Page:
Validating the genomic signature of pediatric septic shock
Electronic searches were performed in Medline and Embase (1987 to October 2010), supplemented by additional searches in multiple microarray data repositories.We included studies that (1) used microarray, (2) were performed in humans and (3) investigated the host response mediated by circulating leukocytes.We identified 12 cohorts consisting of 784 individuals providing genome-wide expression data in early and late sepsis.Sepsis elicited an immediate activation of pathogen recognition receptors, accompanied by an increase in the activities of signal transduction cascades. However, changes in inflammation related genes were highly variable. Neither a distinctive pro/anti-inflammatory phase nor a clear transition from a pro-inflammatory to anti-inflammatory phase could be observed during sepsis.Complicating this uncertainty is the limited evidence to verify the two-phase model.Cytokine studies have been the mainstay evidence that provide support for the inflammation-based model.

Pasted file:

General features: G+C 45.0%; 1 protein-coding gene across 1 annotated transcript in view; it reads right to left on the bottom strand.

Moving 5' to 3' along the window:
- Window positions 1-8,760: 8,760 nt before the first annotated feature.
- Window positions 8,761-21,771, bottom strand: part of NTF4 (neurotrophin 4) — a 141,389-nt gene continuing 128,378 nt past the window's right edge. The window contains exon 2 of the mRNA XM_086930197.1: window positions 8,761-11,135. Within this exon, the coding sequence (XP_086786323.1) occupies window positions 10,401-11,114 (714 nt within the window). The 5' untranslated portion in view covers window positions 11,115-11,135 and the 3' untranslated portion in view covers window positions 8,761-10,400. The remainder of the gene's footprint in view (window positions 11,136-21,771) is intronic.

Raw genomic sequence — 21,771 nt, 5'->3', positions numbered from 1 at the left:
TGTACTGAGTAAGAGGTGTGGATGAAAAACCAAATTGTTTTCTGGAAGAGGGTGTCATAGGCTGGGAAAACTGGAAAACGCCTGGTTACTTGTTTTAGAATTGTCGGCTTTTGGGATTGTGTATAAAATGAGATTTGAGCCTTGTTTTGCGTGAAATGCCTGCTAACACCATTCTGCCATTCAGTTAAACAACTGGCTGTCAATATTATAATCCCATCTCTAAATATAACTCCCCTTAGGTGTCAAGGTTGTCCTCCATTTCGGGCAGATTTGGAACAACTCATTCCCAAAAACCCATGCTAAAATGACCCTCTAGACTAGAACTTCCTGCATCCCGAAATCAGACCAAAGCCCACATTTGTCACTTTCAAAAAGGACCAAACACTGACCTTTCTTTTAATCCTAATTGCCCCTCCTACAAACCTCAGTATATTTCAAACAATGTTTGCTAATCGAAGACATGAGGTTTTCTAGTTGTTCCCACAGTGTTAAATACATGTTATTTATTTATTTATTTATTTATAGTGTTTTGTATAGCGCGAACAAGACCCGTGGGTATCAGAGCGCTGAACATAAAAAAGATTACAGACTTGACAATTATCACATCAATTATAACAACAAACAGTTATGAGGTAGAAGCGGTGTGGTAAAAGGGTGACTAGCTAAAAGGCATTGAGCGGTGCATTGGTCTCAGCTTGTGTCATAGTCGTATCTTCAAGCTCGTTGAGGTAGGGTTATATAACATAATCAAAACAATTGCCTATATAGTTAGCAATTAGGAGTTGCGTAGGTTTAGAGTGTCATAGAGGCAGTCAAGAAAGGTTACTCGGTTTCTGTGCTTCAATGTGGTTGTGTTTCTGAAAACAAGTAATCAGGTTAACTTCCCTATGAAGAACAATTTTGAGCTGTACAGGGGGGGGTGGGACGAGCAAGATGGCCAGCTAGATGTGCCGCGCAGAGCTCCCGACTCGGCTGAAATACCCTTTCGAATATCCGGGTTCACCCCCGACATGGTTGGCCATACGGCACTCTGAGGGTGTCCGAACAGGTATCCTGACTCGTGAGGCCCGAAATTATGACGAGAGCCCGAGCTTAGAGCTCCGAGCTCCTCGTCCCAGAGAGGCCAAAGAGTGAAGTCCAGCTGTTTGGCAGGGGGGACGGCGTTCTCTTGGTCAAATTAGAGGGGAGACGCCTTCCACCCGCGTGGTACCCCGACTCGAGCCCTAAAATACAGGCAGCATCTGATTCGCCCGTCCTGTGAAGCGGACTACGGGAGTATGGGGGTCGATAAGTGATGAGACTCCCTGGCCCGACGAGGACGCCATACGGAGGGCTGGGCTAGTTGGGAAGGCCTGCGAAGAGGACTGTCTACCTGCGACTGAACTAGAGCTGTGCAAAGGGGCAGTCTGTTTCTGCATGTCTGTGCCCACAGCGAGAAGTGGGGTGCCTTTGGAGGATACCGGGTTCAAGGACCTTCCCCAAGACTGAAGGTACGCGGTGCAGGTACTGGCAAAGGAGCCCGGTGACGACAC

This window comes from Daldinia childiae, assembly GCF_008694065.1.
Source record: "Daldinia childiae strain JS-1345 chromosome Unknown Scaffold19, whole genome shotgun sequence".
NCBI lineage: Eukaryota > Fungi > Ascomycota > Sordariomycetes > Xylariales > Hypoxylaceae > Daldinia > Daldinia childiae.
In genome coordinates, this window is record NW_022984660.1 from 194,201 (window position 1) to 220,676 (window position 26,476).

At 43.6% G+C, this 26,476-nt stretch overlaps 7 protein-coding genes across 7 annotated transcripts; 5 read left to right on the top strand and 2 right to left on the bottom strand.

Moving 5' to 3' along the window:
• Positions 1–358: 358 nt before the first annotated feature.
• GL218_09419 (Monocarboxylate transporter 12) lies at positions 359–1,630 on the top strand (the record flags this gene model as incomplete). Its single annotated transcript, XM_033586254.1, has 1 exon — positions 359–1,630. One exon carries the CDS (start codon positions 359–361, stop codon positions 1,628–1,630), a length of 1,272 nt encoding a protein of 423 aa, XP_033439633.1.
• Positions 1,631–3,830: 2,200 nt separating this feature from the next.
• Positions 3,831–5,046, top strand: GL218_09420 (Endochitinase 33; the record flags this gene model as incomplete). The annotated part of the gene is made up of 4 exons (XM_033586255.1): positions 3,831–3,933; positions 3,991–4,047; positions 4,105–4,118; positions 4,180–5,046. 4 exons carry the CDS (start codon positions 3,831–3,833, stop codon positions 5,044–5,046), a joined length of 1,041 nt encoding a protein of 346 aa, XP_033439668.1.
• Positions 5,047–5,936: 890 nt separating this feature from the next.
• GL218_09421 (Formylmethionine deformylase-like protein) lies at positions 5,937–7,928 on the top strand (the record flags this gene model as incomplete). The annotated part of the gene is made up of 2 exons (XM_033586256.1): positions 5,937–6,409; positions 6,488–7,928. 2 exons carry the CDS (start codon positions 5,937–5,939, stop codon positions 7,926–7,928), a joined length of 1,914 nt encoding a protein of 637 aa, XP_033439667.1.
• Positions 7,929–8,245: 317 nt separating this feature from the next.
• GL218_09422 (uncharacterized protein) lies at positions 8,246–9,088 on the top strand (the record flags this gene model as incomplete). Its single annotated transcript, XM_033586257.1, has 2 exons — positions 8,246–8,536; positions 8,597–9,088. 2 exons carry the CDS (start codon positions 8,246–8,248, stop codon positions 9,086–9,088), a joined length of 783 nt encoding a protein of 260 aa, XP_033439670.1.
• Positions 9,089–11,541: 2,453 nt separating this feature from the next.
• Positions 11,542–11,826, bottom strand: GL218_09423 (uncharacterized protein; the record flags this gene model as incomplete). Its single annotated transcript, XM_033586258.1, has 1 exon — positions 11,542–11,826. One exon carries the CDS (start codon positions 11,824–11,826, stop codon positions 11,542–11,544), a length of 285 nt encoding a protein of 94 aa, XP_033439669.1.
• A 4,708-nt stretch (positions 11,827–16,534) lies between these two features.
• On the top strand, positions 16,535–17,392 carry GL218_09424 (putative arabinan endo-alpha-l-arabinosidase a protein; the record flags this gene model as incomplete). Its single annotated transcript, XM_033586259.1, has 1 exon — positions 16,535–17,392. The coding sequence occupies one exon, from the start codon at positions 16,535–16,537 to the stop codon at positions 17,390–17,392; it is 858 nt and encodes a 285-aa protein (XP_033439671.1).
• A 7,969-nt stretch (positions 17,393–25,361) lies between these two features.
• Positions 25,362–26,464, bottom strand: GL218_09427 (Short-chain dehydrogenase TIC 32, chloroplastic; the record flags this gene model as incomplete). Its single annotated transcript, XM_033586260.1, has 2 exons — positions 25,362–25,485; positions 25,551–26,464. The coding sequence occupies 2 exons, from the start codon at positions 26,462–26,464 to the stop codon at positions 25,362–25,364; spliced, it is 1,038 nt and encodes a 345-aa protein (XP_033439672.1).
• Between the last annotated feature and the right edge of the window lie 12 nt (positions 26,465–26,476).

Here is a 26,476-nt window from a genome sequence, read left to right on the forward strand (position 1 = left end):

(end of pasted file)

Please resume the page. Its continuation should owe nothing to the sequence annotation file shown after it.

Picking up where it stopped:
As a result, concerns have been raised regarding the validity of treating sepsis simply as a pro-inflammatory or anti-inflammatory phenomenon.Forty-two children with a clinical diagnosis of septic shock and 15 normal controls served as the training data set, while 30 separate children with septic shock and 14 separate normal controls served as the test data set.Class prediction modeling using the training data set and the previously reported genome-wide expression signature of pediatric septic shock correctly identified 95-100% of controls and septic shock patients in the test data set, depending on the class prediction algorithm and the gene selection method. ; MONACO Marie ; ODOMS Kelli ; SAKTHIVEL Bhuvaneswari ; WONG Hector R.We searched in Medline and Embase, without language restriction, all publications on gene-expression studies between January 1987 and October 2010.In 1987 DNA array technology was first described, hence this year formed the starting point of our search .
NEW YORK (Genome Web) – Sepset Biosciences, a company spun out by the Centre for Drug Research and Development (CDRD), a Canadian national drug development and commercialization center, is developing a rapid diagnostic blood test to aid in the early, targeted treatment of sepsis.